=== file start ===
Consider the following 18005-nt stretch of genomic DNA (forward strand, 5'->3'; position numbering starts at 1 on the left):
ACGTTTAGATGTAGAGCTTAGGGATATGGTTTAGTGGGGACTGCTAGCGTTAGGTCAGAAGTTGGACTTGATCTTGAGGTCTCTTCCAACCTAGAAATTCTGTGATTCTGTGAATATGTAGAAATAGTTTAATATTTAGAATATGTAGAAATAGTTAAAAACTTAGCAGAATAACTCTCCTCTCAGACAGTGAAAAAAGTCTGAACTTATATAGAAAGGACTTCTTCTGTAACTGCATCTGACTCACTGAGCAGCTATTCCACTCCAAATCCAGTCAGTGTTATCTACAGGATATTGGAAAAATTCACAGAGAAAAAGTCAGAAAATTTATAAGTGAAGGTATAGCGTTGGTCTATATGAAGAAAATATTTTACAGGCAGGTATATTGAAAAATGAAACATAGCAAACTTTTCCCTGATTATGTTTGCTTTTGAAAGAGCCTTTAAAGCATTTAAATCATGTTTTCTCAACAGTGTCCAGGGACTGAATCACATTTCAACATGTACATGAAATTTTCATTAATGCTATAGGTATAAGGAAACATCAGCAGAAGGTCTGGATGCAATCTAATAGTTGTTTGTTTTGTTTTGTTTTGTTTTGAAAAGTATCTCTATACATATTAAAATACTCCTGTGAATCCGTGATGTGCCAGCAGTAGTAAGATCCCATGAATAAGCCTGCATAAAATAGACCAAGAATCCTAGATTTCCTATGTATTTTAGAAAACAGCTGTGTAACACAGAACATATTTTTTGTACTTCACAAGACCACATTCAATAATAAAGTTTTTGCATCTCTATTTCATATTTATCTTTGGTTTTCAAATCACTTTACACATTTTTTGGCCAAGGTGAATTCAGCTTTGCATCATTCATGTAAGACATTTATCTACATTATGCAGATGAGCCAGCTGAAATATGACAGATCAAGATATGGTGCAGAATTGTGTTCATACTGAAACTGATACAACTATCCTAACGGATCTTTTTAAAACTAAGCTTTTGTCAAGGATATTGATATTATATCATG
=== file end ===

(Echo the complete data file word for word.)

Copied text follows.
Consider the following 18005-nt stretch of genomic DNA (forward strand, 5'->3'; position numbering starts at 1 on the left):
ACGTTTAGATGTAGAGCTTAGGGATATGGTTTAGTGGGGACTGCTAGCGTTAGGTCAGAAGTTGGACTTGATCTTGAGGTCTCTTCCAACCTAGAAATTCTGTGATTCTGTGAATATGTAGAAATAGTTTAATATTTAGAATATGTAGAAATAGTTAAAAACTTAGCAGAATAACTCTCCTCTCAGACAGTGAAAAAAGTCTGAACTTATATAGAAAGGACTTCTTCTGTAACTGCATCTGACTCACTGAGCAGCTATTCCACTCCAAATCCAGTCAGTGTTATCTACAGGATATTGGAAAAATTCACAGAGAAAAAGTCAGAAAATTTATAAGTGAAGGTATAGCGTTGGTCTATATGAAGAAAATATTTTACAGGCAGGTATATTGAAAAATGAAACATAGCAAACTTTTCCCTGATTATGTTTGCTTTTGAAAGAGCCTTTAAAGCATTTAAATCATGTTTTCTCAACAGTGTCCAGGGACTGAATCACATTTCAACATGTACATGAAATTTTCATTAATGCTATAGGTATAAGGAAACATCAGCAGAAGGTCTGGATGCAATCTAATAGTTGTTTGTTTTGTTTTGTTTTGTTTTGAAAAGTATCTCTATACATATTAAAATACTCCTGTGAATCCGTGATGTGCCAGCAGTAGTAAGATCCCATGAATAAGCCTGCATAAAATAGACCAAGAATCCTAGATTTCCTATGTATTTTAGAAAACAGCTGTGTAACACAGAACATATTTTTTGTACTTCACAAGACCACATTCAATAATAAAGTTTTTGCATCTCTATTTCATATTTATCTTTGGTTTTCAAATCACTTTACACATTTTTTGGCCAAGGTGAATTCAGCTTTGCATCATTCATGTAAGACATTTATCTACATTATGCAGATGAGCCAGCTGAAATATGACAGATCAAGATATGGTGCAGAATTGTGTTCATACTGAAACTGATACAACTATCCTAACGGATCTTTTTAAAACTAAGCTTTTGTCAAGGATATTGATATTATATCATG